So it’s no surprise that one of the tenets of our 7Cs Working with Parents training is that Compassion is Key. To me, it should be a prerequisite for becoming a teacher or support staff member. Caring and curiosity about the “why” can be time-consuming, but the very best teachers do it innately. If it’s not a natural instinct, it isn’t a hard skill to learn. A thoughtful approach can make a huge, positive difference.

How many now-successful people have said it was the input and faith of a single teacher that inspired them to turn their lives around? My high school English teacher, Mr Anderton, told me one day he’d “See my name in lights”. It was a simple thing, but it gave me confidence in my writing ability and I later became a journalist and TV newsreader, before parenting children with disabilities ended that career. That’s the magic of being a teacher— the potential to inspire a child to strive for a better future. It’s a precious thing.

An exclusion means a child has been failed

That might be a controversial subheading, but it’s true. Somewhere down the line, a child who should have been nurtured, protected, supported and understood has been failed by one or more of the adults around them, by the services that should be supporting them, or both. Sometimes, no matter how hard a parent tries, they don’t have the answers and need a school’s support to unpick the issues, but all they get is blame.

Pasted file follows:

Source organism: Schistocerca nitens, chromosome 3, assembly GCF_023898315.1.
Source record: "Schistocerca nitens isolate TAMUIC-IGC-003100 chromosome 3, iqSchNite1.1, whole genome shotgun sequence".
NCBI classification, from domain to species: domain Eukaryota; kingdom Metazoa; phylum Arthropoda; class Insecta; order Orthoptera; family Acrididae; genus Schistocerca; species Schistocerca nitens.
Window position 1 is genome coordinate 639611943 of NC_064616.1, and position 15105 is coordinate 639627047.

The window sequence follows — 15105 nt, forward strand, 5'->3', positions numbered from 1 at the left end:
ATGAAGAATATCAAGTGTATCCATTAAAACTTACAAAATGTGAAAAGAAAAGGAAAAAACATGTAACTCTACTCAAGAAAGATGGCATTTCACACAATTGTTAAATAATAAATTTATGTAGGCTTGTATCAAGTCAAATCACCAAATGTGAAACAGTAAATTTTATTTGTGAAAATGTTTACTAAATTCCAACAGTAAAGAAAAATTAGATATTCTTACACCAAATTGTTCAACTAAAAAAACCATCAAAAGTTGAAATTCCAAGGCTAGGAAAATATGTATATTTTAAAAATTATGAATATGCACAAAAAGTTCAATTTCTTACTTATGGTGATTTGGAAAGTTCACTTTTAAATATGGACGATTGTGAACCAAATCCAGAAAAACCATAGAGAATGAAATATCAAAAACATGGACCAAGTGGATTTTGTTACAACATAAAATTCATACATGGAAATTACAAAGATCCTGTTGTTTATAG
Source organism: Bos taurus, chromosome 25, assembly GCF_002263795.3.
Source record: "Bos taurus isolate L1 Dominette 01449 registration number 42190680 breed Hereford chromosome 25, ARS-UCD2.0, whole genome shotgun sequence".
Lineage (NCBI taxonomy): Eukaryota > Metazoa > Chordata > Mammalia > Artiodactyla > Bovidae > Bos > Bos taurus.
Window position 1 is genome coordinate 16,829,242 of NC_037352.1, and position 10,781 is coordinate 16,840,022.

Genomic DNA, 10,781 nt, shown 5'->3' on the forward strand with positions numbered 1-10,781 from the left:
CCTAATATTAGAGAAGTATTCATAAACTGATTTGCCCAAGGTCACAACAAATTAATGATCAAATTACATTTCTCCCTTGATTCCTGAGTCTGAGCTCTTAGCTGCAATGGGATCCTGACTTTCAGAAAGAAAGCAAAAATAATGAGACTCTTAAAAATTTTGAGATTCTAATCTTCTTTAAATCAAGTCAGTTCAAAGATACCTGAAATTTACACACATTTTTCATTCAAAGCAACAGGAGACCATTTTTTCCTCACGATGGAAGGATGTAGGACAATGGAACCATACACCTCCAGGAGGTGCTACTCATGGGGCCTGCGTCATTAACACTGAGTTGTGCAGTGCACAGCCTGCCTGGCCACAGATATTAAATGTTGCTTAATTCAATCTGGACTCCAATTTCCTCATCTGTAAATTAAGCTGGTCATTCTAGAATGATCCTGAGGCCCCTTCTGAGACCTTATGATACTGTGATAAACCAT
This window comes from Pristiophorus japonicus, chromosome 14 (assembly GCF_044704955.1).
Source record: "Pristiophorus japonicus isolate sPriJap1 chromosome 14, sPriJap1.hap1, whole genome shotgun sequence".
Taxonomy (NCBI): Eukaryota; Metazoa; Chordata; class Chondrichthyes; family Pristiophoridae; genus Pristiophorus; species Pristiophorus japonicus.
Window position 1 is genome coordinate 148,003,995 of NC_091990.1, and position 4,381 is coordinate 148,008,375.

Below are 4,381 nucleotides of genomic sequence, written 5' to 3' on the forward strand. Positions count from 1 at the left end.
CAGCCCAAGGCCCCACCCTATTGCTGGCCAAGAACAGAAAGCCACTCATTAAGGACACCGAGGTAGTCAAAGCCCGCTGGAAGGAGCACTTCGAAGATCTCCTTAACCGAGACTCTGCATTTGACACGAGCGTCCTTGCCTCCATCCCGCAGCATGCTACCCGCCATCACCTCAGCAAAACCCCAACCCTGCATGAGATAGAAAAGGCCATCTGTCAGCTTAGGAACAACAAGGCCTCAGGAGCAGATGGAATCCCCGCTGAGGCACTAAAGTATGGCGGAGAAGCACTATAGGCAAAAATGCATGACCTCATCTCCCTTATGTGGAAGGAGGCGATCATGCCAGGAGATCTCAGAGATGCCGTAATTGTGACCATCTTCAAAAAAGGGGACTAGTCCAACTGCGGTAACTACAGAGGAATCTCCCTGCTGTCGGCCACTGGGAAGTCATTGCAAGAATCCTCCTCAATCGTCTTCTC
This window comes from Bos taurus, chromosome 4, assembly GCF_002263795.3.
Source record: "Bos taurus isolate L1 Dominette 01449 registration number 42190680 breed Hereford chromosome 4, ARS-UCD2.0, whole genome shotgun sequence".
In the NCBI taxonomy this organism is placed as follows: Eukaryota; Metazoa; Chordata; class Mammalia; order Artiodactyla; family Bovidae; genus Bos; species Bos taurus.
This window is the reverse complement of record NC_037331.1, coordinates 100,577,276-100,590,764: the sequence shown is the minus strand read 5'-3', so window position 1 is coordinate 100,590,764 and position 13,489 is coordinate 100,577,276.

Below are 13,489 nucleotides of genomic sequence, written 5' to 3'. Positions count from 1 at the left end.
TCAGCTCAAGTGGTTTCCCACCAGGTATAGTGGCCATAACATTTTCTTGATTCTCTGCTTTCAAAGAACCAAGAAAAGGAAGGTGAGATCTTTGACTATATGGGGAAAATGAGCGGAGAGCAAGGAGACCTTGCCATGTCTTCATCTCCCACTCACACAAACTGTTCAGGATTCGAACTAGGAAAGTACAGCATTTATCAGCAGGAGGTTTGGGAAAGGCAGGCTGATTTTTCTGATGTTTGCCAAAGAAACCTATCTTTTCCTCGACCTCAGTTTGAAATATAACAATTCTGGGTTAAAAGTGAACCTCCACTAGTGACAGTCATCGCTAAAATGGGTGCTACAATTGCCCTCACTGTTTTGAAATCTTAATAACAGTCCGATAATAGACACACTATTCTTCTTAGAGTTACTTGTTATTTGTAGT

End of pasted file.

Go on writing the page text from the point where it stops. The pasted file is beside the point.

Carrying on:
How will that child get the confidence to believe in themselves without someone first believing in them? Those who never have this can easily end up at the margins of society, or guests of His Majesty’s Prisons. A large proportion of people in the criminal justice system have some type of SEND that has never been addressed. Imagine if, as children, they had been given the care, compassion and the right support (and not just in school) instead of being excluded, rejected, or written off.

“More than three-quarters (79.8%) of people who went on to receive a custodial sentence had been identified with special educational needs (SEN) at some point during their schooling.

People who went on to receive custodial sentences were almost five times more likely to have had a SEN statement than people with no criminal convictions (18.0% compared with 3.8%).”

The education and social care background of young people who interact with the criminal justice system: May 2022

How can you be compassionate when you’re overwhelmed yourself?

We all know the feeling of sometimes having nothing left to give. Working in a school has never been a role for the faint-hearted. The demands are immense and from all directions. How can you zero in on a single child’s difficulties when so many others also need your attention? Yet many of us will be able to name at least one teacher in their past who did. Maybe you are such a teacher yourself or would like to be. If you’re struggling, here are a few tips that may help.